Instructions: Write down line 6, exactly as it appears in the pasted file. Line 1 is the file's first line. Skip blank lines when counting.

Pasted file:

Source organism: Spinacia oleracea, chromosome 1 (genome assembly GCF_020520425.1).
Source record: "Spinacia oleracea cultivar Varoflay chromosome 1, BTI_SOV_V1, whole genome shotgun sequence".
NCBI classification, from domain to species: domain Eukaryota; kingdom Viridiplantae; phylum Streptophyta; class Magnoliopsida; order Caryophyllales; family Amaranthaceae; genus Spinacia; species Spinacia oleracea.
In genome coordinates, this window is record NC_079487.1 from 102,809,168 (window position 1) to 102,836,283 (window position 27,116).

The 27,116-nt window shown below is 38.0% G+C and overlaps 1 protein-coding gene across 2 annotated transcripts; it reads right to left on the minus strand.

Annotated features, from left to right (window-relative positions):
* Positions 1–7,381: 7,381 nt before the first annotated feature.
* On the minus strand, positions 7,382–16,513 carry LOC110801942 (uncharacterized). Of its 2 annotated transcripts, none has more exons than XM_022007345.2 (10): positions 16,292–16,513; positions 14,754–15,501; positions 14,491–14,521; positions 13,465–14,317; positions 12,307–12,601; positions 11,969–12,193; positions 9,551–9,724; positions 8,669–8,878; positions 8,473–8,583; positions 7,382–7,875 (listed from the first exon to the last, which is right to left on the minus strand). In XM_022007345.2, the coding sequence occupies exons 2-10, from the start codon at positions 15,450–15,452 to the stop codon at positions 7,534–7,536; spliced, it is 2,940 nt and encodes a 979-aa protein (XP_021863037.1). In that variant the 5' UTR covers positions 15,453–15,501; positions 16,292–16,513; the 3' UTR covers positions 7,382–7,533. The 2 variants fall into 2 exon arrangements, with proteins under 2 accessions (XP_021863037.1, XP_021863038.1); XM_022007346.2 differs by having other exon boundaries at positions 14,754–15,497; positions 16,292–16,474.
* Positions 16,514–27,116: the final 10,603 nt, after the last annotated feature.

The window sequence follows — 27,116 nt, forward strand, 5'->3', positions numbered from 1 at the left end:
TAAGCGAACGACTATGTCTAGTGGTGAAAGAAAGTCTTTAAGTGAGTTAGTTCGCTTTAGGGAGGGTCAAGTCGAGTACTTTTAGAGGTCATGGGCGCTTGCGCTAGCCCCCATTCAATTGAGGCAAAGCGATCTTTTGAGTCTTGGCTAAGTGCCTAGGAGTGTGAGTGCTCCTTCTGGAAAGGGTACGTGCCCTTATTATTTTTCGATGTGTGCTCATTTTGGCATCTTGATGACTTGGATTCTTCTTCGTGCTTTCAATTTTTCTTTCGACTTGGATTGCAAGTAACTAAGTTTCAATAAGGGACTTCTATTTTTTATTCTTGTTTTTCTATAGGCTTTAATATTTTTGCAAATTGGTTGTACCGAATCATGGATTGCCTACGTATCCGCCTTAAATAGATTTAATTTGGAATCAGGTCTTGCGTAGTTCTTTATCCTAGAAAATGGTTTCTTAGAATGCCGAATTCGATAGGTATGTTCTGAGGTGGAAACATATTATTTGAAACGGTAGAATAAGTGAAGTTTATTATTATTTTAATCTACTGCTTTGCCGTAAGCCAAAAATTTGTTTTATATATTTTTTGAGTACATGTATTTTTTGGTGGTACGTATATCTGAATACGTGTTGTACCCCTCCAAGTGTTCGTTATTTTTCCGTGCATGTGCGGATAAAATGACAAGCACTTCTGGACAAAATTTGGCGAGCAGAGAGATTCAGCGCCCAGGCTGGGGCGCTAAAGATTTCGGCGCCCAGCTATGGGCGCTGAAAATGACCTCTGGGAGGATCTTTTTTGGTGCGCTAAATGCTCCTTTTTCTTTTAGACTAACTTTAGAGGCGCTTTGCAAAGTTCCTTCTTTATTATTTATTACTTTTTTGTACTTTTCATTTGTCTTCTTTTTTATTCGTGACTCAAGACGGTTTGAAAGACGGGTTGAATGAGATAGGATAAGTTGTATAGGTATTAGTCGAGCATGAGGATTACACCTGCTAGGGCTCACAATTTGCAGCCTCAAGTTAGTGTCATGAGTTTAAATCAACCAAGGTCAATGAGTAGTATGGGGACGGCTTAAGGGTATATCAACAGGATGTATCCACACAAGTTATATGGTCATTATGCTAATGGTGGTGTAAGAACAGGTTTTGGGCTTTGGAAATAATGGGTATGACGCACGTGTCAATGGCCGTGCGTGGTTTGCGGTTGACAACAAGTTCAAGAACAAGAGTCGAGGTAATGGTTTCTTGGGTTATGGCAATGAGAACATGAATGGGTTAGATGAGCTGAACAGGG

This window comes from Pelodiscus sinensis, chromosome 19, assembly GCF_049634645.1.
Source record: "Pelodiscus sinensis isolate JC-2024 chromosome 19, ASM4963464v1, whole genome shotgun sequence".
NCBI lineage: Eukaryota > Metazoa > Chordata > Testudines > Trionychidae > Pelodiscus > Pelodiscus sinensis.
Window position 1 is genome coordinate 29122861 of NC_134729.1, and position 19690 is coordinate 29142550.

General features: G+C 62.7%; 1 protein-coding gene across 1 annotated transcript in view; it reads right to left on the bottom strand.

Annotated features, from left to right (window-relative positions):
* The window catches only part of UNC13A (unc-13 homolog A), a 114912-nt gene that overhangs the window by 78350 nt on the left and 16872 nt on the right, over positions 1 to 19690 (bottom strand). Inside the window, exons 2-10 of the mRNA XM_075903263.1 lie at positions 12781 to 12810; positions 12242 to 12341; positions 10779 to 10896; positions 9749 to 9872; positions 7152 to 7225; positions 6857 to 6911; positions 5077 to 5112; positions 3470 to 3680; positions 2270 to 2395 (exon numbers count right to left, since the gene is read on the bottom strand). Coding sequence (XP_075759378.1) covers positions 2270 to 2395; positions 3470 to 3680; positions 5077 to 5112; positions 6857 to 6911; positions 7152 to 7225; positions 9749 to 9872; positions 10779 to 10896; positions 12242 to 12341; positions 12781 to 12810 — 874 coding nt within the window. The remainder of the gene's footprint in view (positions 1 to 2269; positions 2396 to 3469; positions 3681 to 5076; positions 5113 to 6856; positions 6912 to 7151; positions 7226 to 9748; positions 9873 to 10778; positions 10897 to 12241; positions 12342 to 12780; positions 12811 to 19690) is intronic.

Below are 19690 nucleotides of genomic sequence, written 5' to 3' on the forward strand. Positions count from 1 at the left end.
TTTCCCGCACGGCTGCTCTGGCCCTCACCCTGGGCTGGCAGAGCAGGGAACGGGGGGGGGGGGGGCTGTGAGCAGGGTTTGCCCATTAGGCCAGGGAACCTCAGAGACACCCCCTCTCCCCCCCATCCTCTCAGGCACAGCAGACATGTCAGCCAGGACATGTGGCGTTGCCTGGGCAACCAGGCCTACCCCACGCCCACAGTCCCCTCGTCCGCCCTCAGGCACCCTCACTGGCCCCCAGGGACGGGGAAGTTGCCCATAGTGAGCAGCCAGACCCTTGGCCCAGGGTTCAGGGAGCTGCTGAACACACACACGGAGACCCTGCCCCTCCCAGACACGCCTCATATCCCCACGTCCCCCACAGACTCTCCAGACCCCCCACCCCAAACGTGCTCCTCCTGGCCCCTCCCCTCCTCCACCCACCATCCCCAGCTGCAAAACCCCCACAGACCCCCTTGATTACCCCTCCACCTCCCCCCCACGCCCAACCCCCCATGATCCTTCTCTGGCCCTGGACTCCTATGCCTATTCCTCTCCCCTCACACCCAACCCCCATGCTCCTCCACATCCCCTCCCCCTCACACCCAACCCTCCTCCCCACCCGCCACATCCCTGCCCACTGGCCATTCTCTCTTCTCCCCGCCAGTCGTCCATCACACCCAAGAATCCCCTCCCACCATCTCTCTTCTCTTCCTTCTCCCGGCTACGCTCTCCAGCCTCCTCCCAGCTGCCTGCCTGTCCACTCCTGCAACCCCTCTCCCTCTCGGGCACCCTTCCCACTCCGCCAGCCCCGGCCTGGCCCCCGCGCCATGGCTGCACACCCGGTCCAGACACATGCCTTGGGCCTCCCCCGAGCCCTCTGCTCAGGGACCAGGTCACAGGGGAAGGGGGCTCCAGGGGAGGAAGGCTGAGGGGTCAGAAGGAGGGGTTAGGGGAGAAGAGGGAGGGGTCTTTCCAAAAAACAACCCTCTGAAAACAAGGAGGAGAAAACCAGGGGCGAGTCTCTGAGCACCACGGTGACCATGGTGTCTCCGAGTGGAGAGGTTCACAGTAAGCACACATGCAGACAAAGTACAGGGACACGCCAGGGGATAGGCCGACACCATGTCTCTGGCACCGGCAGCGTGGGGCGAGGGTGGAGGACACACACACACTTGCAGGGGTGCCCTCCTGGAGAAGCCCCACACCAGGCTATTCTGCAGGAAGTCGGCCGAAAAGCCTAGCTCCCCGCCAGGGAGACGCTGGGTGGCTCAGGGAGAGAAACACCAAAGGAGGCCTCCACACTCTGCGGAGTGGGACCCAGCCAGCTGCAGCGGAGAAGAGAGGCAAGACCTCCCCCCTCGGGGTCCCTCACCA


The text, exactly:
Annotated features, from left to right (window-relative positions):